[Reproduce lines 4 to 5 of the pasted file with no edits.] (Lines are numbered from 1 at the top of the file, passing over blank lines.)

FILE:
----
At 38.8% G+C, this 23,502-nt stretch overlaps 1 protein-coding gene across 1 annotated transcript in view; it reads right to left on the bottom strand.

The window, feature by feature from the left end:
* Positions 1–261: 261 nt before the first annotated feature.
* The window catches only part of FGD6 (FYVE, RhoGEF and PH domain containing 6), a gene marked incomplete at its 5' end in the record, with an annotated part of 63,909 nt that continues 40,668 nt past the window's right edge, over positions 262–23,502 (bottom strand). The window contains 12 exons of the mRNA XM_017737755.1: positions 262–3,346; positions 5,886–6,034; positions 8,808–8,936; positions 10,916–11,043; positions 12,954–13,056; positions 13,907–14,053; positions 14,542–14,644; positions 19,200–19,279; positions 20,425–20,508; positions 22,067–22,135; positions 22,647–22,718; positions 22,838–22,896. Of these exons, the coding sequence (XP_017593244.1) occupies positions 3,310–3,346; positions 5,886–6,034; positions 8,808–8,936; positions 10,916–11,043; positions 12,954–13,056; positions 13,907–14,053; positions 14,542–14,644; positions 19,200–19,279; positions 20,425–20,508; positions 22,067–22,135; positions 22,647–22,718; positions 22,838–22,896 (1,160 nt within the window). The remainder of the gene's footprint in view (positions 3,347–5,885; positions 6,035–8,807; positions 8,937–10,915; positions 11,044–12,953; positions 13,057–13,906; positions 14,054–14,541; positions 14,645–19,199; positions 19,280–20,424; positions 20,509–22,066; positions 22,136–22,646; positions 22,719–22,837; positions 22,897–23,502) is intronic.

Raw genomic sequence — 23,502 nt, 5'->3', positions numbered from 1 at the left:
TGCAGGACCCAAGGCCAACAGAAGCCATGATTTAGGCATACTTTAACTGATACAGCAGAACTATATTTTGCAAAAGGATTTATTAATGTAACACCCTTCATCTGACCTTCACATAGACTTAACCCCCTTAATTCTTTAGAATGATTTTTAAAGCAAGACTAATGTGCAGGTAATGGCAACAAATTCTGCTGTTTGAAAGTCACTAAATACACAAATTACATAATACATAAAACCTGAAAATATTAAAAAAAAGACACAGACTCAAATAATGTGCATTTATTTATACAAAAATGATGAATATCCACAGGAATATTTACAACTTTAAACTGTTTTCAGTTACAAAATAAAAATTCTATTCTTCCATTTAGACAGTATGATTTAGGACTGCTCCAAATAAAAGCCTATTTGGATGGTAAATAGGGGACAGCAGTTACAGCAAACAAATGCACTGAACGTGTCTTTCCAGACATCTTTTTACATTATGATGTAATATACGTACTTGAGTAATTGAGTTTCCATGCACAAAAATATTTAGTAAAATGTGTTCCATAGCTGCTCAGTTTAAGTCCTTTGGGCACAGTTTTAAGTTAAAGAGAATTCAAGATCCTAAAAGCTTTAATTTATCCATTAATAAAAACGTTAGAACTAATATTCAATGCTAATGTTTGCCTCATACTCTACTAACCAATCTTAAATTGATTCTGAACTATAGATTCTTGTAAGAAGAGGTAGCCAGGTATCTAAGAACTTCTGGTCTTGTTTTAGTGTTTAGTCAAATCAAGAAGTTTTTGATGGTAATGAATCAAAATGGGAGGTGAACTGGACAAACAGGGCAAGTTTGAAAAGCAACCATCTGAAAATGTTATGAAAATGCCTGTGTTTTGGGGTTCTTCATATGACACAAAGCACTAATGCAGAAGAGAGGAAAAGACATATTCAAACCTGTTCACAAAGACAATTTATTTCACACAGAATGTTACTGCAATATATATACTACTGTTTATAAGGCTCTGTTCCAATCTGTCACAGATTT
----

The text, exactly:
* The window catches only part of FGD6 (FYVE, RhoGEF and PH domain containing 6), a gene marked incomplete at its 5' end in the record, with an annotated part of 63,909 nt that continues 40,668 nt past the window's right edge, over positions 262–23,502 (bottom strand). The window contains 12 exons of the mRNA XM_017737755.1: positions 262–3,346; positions 5,886–6,034; positions 8,808–8,936; positions 10,916–11,043; positions 12,954–13,056; positions 13,907–14,053; positions 14,542–14,644; positions 19,200–19,279; positions 20,425–20,508; positions 22,067–22,135; positions 22,647–22,718; positions 22,838–22,896. Of these exons, the coding sequence (XP_017593244.1) occupies positions 3,310–3,346; positions 5,886–6,034; positions 8,808–8,936; positions 10,916–11,043; positions 12,954–13,056; positions 13,907–14,053; positions 14,542–14,644; positions 19,200–19,279; positions 20,425–20,508; positions 22,067–22,135; positions 22,647–22,718; positions 22,838–22,896 (1,160 nt within the window). The remainder of the gene's footprint in view (positions 3,347–5,885; positions 6,035–8,807; positions 8,937–10,915; positions 11,044–12,953; positions 13,057–13,906; positions 14,054–14,541; positions 14,645–19,199; positions 19,280–20,424; positions 20,509–22,066; positions 22,136–22,646; positions 22,719–22,837; positions 22,897–23,502) is intronic.

Raw genomic sequence — 23,502 nt, 5'->3', positions numbered from 1 at the left: